The colonists thought that their participation in the imperial war had finally shown them to be equal members in the Empire. By contrast, the War rigidified the metropolitan view of the Empire as a pyramid of authority. The Parliamentary revenue acts were designed to raise money to support the continuing presence of the British military in America, forcing the colonists to pay in taxes what they previously viewed as gifts due only in times of war. In short, London ministers and American colonists had "competing visions of empire" This exposition of conflicting constitutional visions calls to mind the work of John Phillip Reid and Jack P.
These visions were irreconcilable, and the question becomes why the rupture occurred when it did. Anderson's answer is that a decade of mutual misunderstanding accelerated the two sides toward open conflict. He also reminds us that a lot of resonant constitutionalism, including much we still hear today, sprang up as the first British Empire flexed its "sinews of power. One limitation of this bipolar interpretation is that it simplifies the constitutional situation on both sides of the Atlantic. Those in the colonies, for example, did not all share the same vision of the Empire.
Different groups had different perspectives, and it will not do to classify the imperial agents serving in the provinces as metropolitan. For one thing, it was often those agents who formulated what became at home the orthodox view of the colonies. In addition, they rested their theory of imperial government on Crown power, not Parliamentary sovereignty, and to them it mattered little if the Crown enacted the policies they developed on the ground using its prerogative, as with the Proclamation of , or through Parliament.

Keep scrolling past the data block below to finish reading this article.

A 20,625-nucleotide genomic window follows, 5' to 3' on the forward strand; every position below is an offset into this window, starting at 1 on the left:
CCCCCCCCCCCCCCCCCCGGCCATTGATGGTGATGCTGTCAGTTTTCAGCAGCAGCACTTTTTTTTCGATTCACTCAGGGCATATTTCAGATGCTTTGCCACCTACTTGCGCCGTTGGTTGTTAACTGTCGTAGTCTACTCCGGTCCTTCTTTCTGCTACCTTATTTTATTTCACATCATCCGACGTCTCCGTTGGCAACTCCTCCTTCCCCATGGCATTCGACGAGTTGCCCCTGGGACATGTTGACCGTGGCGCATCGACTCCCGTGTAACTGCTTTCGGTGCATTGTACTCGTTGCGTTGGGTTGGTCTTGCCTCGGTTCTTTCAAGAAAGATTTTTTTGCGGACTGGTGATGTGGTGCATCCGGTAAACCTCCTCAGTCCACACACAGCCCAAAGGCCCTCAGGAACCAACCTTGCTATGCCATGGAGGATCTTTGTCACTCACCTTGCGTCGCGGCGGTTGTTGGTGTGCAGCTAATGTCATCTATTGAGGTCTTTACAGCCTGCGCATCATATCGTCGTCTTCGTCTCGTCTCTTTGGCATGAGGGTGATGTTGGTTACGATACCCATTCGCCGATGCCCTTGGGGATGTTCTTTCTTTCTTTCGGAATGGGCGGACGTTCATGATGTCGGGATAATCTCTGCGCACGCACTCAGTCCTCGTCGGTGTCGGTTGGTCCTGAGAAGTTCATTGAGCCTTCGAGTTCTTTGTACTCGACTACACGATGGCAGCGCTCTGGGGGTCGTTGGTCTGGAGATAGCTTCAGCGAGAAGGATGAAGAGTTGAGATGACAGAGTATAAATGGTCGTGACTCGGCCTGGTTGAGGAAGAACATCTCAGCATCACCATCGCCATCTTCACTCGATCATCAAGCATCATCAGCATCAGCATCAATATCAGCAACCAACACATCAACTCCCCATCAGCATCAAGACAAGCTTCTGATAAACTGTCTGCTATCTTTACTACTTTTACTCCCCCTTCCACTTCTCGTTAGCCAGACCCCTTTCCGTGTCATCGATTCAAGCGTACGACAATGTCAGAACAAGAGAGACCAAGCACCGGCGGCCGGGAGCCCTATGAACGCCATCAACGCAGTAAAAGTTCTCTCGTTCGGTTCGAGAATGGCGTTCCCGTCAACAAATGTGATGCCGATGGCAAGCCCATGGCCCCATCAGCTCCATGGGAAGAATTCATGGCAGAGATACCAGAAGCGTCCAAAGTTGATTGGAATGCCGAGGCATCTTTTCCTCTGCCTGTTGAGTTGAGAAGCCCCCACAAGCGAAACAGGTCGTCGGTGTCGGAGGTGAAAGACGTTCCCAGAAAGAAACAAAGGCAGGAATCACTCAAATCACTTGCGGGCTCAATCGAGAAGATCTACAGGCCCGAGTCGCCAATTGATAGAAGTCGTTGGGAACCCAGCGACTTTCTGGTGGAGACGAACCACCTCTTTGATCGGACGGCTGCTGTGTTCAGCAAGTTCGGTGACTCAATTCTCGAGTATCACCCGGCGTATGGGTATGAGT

That choice was a function of metropolitan politics. Similarly, the colonial opponents of the new imperial regulation were not a coherent bloc with a single vision of empire. Much divided urban merchants and lawyers, for example, from frontier settlers. They were united in Revolution by their common opposition, and the strains between them began to show soon afterward. Anderson leaves off in , but by then, he argues, the die was cast.
He concludes that we should view "the Seven Years' War and the Revolution together as epochal events that yoked imperialism and republicanism in American political culture" and then suggests that this perspective on the founding era will help us understand "a national history in which war and freedom have often intertwined" p.
He even offers a tantalizing counter-factual suggestion that a few changes in British policy would have resulted not in revolution but rather in a commonwealth structure coming much earlier than it did and including the thirteen mainland colonies.
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But to flesh out these ideas would demand another volume, and perhaps Anderson is writing it. The one we have now opens with nine maps that set the stage for what was truly a global conflict. These are well done and include a chronological map of key battles, one of Native American nations, and another of Quebec and the fateful Plains of Abraham.
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There are also maps of the Caribbean, continental Europe, and India, demonstrating that by the s the European empires had already moved well beyond the Atlantic world. But much of the fighting occurred in a small corner of North America along the St. Lawrence River and in the Champlain Valley: the early and, for a long while, lone British victory at Lake George; the grisly siege of Louisbourg that led to the expulsion of 5, French-Canadians from Acadia which Anderson likens to "ethnic cleansing" p.